Health education through religion

THE irrational use of medicines is a worldwide catastrophe. Although the World Health Organisation has raised substantial concerns about this, strict measures to prevent the irrational use of medicines are poorly regulated in developing nations. In medical literature, various interventions are recommended to promote quality use of medicines. However, such interventions require sufficient resources and professionals with medicine-related expertise, who can monitor medicine use, report irrational usage and provide education to the public. Nevertheless, such facilities are absent in the majority of the healthcare organisations of the developing world. Therefore, it is difficult to develop and implement interventions to promote quality use of medicines in developing countries because of poor infrastructure and lack of resources. The question is no longer whether to act, but how. We propose adopting a novel MTC (mosque, temple and church) approach to embark on issues relating to the irrational use of medicines. Religion plays an important role in day-to-day activities and decision-making processes, whereby it regulates and influences in determining health-related beliefs and behaviours. For that reason, we strongly call for the utilisation of religious bodies, officials and leaders as a potential source of health educators. Religious bodies in developing countries have the required infrastructure, and, most importantly, the “influence” over people that can be used to promote quality use of medicines. Such platforms are ideal for health education, as services and sermons can be utilised to educate and inform people about the hazards of irrational medicine use. However, for the practical applicability of the MTC approach, support from the respective healthcare authorities to educate the religious institutes is essential. This can be achieved by using a cascade-training technique. Master trainers selected and appointed by relevant healthcare authorities to educate targeted persons and institutes about knowledge, activities and skills related to quality use of medicines is a valuable option. Once each trained group has its capacity raised to the satisfactory level, it can be used to educate another group of trainees. This tedious training and message delivery process requires monitoring of healthcare professionals and a strong commitment by healthcare authorities. However, once ensured by the healthcare professional, the message transferred through an influential religious entity of the society will promote quality use of medicines directly at the community level, without financial and communal constraints. PROF DR MOHAMED AZMI HASSALI AND DR FAHAD SALEEM, School of Pharmaceutical Sciences, Universiti Sains Malaysia, Penang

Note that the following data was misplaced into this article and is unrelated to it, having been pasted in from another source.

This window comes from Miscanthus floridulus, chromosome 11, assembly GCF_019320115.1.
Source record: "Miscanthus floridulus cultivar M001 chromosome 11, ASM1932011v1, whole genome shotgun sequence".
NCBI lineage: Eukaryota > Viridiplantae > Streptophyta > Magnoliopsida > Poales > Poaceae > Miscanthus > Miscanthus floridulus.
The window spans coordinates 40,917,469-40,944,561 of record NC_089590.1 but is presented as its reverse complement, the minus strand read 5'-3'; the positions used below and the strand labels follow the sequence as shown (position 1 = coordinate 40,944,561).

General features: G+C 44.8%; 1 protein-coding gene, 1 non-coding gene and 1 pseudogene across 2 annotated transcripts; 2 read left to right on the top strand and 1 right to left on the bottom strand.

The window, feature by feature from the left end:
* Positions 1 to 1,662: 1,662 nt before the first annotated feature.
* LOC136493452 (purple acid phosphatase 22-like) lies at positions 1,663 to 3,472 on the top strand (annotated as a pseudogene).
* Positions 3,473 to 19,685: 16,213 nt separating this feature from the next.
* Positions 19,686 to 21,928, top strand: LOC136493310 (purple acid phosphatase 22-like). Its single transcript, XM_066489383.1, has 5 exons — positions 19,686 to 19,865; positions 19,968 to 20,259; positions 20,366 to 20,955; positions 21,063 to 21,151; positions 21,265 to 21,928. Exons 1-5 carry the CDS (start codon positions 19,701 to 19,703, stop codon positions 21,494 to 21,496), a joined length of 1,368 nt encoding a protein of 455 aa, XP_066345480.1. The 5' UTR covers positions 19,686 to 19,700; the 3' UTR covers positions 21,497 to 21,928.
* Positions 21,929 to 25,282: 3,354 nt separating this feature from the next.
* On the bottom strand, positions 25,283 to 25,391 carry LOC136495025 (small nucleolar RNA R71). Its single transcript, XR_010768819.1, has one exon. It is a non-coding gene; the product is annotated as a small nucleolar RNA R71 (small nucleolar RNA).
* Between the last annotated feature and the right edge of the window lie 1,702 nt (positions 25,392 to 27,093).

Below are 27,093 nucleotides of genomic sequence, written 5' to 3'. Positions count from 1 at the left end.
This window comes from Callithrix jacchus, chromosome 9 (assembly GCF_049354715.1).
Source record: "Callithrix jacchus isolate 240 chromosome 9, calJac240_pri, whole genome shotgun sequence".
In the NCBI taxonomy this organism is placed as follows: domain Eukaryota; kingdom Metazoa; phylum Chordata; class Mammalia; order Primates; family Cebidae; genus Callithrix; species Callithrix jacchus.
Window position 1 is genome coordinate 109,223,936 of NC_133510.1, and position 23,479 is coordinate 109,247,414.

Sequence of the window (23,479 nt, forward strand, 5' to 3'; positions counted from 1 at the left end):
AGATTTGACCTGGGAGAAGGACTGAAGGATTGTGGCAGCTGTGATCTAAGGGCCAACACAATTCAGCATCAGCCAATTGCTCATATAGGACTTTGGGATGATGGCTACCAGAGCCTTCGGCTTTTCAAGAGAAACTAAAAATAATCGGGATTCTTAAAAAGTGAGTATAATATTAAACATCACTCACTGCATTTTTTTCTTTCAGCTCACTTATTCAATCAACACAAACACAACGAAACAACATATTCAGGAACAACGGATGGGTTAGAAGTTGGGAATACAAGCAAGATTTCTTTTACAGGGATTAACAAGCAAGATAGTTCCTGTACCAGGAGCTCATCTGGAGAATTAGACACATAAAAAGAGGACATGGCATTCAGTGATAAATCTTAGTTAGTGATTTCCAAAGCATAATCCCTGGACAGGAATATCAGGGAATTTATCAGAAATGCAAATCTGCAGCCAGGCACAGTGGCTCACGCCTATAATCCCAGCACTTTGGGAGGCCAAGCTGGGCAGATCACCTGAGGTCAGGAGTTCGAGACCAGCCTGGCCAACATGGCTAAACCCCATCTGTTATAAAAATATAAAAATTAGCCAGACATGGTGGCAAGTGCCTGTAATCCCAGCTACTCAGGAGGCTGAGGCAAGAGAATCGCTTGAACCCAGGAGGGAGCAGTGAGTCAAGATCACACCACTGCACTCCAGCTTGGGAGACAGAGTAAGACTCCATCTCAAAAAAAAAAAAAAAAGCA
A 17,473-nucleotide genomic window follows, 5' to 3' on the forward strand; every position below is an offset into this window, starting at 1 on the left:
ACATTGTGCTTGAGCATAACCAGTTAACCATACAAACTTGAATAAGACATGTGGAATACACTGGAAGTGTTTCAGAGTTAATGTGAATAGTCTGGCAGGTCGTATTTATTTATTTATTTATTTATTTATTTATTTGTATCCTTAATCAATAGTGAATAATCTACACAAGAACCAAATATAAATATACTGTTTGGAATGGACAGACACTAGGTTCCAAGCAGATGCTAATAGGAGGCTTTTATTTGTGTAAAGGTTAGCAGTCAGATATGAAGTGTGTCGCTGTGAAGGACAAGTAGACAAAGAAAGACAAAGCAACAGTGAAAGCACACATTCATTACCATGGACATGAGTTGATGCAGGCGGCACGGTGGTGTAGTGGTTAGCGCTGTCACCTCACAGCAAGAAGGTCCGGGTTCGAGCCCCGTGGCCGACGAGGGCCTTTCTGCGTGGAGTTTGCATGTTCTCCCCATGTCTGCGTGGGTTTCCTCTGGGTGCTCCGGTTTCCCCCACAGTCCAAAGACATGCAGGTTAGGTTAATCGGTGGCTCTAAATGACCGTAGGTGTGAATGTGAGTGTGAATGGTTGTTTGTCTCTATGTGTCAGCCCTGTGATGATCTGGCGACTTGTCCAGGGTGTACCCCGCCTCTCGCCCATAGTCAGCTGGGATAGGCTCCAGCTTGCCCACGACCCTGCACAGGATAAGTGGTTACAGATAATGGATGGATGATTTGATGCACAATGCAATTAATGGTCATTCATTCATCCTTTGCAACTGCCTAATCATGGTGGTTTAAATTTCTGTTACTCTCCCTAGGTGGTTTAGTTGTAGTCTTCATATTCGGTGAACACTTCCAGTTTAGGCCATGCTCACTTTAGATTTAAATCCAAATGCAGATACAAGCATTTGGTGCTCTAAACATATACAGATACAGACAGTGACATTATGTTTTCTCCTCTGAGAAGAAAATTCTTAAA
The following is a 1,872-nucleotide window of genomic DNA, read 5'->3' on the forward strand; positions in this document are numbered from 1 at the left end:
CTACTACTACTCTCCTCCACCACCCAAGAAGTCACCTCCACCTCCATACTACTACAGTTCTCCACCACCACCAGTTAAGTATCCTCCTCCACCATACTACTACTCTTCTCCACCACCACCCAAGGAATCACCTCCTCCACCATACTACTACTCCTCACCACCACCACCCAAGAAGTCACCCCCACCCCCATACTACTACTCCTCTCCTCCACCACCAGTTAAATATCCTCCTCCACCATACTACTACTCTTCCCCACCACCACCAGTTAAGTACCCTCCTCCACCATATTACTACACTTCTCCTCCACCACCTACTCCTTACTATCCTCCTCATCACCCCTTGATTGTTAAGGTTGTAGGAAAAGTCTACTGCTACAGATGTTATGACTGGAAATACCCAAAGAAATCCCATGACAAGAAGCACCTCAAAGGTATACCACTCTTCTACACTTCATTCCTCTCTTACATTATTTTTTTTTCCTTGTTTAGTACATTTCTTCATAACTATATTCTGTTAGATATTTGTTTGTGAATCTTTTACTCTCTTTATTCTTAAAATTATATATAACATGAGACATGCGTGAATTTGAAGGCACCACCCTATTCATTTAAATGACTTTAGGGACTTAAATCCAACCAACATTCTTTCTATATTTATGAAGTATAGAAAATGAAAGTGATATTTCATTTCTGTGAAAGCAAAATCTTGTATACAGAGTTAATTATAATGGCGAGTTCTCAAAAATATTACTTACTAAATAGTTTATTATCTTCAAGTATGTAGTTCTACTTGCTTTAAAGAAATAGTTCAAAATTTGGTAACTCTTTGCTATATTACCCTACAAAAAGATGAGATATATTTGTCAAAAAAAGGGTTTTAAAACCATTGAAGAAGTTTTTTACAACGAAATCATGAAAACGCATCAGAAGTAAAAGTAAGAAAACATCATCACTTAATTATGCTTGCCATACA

Source: New Strait Times